Considerations for formulating Lagrangians in general

My question albeit trivial is something I wish to understand better. Given a system either say 3 masses, 2 masses and a pulley (with mass), and 2 masses attached via a string with mass $$m$$ (and uniform mass density $$\lambda$$).

• In these cases do we have to consider 9 generalized coordinates (excluding constraints for now) since there are 3 mass-full objects and assuming we are in 3D-space.

• Is this always true? Is it therefore a good practice when formulating Lagrangians to identify objects with mass and finding their respective kinetic and potential energies?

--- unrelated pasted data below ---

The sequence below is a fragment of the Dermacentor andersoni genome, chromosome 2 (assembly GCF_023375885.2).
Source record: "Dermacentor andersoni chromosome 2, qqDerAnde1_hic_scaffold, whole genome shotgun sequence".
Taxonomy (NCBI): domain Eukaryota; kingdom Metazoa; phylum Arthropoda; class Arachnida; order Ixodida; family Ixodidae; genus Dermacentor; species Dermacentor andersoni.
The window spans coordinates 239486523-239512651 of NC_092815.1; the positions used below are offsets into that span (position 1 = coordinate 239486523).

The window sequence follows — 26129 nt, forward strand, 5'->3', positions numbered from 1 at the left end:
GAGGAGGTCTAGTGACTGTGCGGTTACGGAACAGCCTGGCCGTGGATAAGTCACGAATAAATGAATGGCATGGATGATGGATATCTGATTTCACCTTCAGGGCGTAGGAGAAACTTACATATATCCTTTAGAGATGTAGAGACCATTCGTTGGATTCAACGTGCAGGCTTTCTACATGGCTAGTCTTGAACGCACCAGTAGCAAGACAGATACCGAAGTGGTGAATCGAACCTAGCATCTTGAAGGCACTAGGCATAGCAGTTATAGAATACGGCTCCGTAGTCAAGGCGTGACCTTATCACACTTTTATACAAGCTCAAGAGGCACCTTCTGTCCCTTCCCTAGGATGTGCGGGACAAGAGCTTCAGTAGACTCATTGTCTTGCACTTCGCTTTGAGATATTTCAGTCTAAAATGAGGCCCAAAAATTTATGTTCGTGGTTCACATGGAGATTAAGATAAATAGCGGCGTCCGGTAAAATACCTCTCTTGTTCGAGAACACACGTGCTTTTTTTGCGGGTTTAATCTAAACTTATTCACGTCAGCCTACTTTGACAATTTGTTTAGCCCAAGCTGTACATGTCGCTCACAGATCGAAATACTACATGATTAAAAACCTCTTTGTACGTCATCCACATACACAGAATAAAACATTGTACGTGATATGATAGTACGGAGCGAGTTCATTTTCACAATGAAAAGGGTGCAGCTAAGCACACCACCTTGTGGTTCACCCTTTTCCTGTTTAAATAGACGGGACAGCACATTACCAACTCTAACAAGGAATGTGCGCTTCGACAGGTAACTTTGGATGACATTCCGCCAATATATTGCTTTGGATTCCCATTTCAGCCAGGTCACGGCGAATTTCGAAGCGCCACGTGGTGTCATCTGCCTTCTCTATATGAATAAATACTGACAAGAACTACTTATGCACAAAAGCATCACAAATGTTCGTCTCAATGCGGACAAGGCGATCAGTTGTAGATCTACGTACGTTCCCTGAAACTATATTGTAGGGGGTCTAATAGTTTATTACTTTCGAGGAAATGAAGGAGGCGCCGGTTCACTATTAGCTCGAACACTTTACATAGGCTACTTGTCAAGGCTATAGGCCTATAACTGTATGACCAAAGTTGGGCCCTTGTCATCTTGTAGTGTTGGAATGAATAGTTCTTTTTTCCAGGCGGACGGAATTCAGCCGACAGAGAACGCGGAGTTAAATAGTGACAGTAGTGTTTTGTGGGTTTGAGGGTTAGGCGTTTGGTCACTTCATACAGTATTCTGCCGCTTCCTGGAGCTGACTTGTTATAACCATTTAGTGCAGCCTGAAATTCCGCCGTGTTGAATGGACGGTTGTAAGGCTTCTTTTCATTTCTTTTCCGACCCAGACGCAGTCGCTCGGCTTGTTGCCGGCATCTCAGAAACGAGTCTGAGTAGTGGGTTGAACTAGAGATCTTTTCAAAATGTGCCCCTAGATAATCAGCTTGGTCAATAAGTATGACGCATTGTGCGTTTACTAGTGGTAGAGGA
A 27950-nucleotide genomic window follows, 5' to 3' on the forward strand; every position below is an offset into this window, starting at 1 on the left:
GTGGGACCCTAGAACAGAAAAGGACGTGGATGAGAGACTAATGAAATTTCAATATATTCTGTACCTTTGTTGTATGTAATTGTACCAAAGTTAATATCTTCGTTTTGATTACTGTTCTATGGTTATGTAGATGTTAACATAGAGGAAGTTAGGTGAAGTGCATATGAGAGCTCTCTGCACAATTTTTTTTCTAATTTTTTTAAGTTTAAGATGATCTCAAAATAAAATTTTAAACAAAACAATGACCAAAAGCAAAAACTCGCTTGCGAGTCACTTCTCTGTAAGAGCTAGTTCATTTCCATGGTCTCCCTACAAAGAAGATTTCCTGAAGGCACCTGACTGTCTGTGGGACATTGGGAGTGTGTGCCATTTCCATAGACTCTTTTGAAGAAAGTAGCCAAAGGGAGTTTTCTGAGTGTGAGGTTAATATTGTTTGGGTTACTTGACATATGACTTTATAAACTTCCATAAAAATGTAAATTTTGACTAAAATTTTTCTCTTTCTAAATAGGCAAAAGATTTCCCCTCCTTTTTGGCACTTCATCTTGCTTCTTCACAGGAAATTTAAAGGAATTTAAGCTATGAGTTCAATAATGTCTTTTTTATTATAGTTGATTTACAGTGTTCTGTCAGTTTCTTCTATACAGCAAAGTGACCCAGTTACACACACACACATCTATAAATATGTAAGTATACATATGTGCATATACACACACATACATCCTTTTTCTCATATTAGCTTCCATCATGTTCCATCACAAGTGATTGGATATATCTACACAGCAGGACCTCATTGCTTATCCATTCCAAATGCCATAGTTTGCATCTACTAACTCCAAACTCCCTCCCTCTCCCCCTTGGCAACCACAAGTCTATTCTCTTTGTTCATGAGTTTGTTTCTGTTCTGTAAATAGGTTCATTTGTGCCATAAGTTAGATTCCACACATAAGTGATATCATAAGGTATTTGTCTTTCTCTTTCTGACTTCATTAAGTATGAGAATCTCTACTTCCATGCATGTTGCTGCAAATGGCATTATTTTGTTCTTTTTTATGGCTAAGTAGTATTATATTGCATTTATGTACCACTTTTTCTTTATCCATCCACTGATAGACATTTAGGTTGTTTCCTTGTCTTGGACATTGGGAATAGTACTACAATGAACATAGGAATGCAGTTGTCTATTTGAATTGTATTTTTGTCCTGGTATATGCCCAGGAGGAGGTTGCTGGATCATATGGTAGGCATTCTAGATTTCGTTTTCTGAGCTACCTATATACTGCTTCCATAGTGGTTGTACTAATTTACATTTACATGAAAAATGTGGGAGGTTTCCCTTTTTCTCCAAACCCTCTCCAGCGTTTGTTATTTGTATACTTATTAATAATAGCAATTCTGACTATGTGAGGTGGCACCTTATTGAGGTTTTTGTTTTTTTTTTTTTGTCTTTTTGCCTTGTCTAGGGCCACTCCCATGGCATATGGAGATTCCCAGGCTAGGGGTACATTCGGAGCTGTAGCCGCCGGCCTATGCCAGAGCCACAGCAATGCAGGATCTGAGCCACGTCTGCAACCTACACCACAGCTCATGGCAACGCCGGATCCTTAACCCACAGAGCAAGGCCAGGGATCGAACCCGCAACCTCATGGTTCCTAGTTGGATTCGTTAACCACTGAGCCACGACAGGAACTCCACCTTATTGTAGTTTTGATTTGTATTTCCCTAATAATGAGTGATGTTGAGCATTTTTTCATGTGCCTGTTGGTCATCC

EDIT: Assume stationary lab frame of reference and no rotations (other than the pulley/disk)

• Take the case of 2D space with out rotation, each particle has 2 degrees of freedom, and n particles has 2n degrees of freedom. Now each constraint equation reduce the degrees of freedom by one, so the numbers of the generalized coordinates for n particles are $2n-n_c$ – Eli Apr 10 at 7:20
• I understand that for a system of n particles in k-space we have nk - $n_c$ degrees of freedom where $n_c$ is the number of constraints in the system. However I guess another way to ask my question, are the 'particles' of interest that we must consider are always just any object with mass? Such as the string with mass m, or the pulley with mass m, or just point masses m. Thank you! – QuantumPanda Apr 10 at 17:13